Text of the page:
Cyprus eyes rebound from loss of Russian, Ukrainian tourists
Until the outbreak of the COVID-19 pandemic, hundreds of Russian and Ukrainian Orthodox faithful visiting Cyprus would come daily to venerate the relic. Tradition dictates it was fashioned by Luke the Evangelist from beeswax and mastic and blessed by the Virgin herself as a true representation of her image.
With the war and a European Union ban on Russian flights, the estimated 800,000 Russian and Ukrainian vacationers that head to Cyprus each year for its warm, azure waters and religious history stretching back to the dawn of Christianity are practically down to zero. In record-setting 2019, they made up a fifth of all tourists to the island nation in the Mediterranean Sea south of Turkey.
“We've had many worshippers from these two countries fighting today,” Agathonikos said. “I wish and pray to our Virgin that these two peoples who fight today are shown the way to peace — the faithful in both countries should pray for that.” He is the abbot of Kykkos Monastery on the northeastern ridgeline of Cyprus' Troodos mountain range, which has been home to the icon for nearly a thousand years. It, the tomb of St. Lazarus in Larnaca and the monastery of Stavrovouni that houses a large piece of the Holy Cross are important Cyprus stops for Russians and Ukrainians on pilgrimages to the Holy Land, Agathonikos said.
Their absence this year, coming on the back of a steep drop in tourism at the pandemic's outset, has cut into the revenue of a country whose tourism sector accounts for more than 10% of its economy. Other nations that rely on Russian and Ukrainian visitors like Turkey, Cuba and Egypt also braced for losses just as tourism began bouncing back.
Cyprus Deputy Minister for Tourism Savvas Perdios estimates the loss from Russian and Ukrainian visitors will total about 600 million euros ($645 million) this year, with expectations before the war that the number of visitors would be approaching that of 2019.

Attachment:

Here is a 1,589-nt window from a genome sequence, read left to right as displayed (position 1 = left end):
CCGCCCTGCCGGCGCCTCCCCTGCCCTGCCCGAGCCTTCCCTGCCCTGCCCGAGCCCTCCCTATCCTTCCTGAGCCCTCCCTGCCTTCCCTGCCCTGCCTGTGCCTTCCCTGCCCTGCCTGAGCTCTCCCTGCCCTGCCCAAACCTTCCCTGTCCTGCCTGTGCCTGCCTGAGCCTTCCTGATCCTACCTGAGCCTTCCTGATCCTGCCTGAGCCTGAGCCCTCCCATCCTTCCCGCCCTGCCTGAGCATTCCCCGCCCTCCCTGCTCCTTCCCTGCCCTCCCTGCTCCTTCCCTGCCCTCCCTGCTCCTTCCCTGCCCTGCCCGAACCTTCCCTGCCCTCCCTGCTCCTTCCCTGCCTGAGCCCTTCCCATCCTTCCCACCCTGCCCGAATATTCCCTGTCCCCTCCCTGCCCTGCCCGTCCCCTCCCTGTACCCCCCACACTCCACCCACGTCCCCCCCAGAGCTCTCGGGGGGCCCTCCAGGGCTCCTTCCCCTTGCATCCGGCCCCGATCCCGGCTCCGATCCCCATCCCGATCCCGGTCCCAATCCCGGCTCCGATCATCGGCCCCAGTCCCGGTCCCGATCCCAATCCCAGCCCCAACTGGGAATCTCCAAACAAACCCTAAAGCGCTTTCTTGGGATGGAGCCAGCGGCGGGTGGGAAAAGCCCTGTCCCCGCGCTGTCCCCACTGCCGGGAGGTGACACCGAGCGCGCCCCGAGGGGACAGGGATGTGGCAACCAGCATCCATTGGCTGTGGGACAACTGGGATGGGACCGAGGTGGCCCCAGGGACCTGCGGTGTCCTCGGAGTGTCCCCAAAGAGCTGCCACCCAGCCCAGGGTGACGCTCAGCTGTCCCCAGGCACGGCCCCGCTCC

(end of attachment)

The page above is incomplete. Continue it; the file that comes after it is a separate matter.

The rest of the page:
Businesses are hurting, especially local travel agencies that work with big tour operators focusing on the Russian market. Some hotels on Cyprus' popular eastern coastline that catered to Russian vacationers are feeling the sting, too, said Haris Loizides, board president of the Cyprus Hotel Association.
An additional burden weighing on hotel owners is high inflation that has cranked up operating costs, he said.
“There's a huge problem in our work,'' Xidias said. “Now, we'll see how much this will be covered by the European market and others. It's the gamble that we're waiting to see over the next four months that remain” of the tourist season.
While there were no direct flights from France to Cyprus two years ago, 20 flights will take off each week this year. Weekly flights from Germany and Scandinavian countries have increased to 50 and 30, respectively, this year — higher than in 2019.
Lozides says hotel owners may be reporting fewer bookings than 2019, but higher guest spending is expected to boost revenue.
Both Loizides and Perdios say this optimism is driven by the public's desire to get away after two years of pandemic lockdowns.
“Nothing is going to stop people from traveling this year,” Perdios said.
Loizides said hotel owners haven't given up entirely on bringing Russian tourists this summer. He says they're looking into possibly getting Russians to Cyprus through countries not bound by the flight ban, like Serbia, Georgia and Israel. Perdios says his ministry's revamped tourism strategy has gained traction in European markets as it highlights what Cyprus has to offer beyond sun and surf.
That includes vegan-friendly hotels and winery tours through mountainous villages to learn about wines such as Commandaria, winner of the first international wine competition in 1224.
“We have done so much work in order to be able to stand before you today and say, Hey, you know what? It's going to be an OK season. It's going to be a decent season. It's not a disaster. And we're going to be all right,'” Perdios said.
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